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Aquatic Microbial Ecology

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AME 25:43-53 (2001)  -  doi:10.3354/ame025043

Short-term temporal and spatial dynamics of bacterioplankton near Barbados in the Caribbean Sea

Keun-Hyung Choi1,*, Fred C. Dobbs1, Robert K. Cowen2

1Department of Ocean, Earth and Atmospheric Sciences, Old Dominion University, 4600 Elkhorn Ave, Norfolk, Virginia 23529, USA
2Division of Marine Biology and Fisheries, Rosenstiel School of Marine and Atmospheric Science, University of Miami, Miami, Florida 33149, USA

ABSTRACT: To investigate temporal (ca 1 mo) and spatial dynamics of bacterioplankton in the Caribbean Sea, time-series measurements of chlorophyll a concentration, bacterial abundance, and thymidine incorporation rate were performed at 6 stations near Barbados. In addition, a series of incubation experiments was carried out with seawater samples collected from various depths and stations to determine bacterial growth rates and removal rates by bacterivory. Vertically integrated phytoplankton and bacterioplankton biomasses averaged 1290 and 1200 mg C m-2, respectively, and heterotrophic bacterial production was 106 mg C m-2, with in situ bacterial growth of 0.1 d-1. Approximately halfway through the sampling period, surface salinity dropped by as much as 4 following the arrival of water from the Amazon River. No subsequent change, however, was noted in chlorophyll a concentration, bacterial abundance, or bacterial production. Averaged bacterial growth and bacterivory determined from bottle incubation experiments were 0.6 and 0.5 d-1, respectively, suggesting that predation was a major sink of daily bacterial biomass production. Both regression analysis of bacterial biomass and production and measurements of growth and bacterivory from incubation experiments suggest that top-down processes control bacterioplankton dynamics to a greater degree than bottom-up processes.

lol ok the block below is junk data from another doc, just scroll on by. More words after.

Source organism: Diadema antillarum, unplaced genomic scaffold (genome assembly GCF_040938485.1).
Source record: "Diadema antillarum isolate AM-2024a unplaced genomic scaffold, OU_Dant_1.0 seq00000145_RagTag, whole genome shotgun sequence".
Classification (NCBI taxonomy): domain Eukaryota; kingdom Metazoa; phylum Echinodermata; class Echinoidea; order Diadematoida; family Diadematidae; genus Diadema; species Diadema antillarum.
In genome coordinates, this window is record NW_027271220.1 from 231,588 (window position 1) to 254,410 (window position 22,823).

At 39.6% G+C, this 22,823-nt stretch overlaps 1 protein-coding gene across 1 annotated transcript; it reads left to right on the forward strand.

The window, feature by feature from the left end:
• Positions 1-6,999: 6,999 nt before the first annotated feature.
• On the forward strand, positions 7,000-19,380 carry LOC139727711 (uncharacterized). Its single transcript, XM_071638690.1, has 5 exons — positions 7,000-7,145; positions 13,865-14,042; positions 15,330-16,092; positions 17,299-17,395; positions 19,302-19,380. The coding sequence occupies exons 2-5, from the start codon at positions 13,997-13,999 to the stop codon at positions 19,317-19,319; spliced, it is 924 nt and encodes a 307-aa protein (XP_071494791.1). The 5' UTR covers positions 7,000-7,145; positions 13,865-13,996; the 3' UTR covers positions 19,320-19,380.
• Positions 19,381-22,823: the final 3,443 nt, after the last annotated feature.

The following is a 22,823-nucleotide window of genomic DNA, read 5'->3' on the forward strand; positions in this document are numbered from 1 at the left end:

KEY WORDS: The Caribbean Sea · Bacterial growth · Bacterivory · Amazon River discharge

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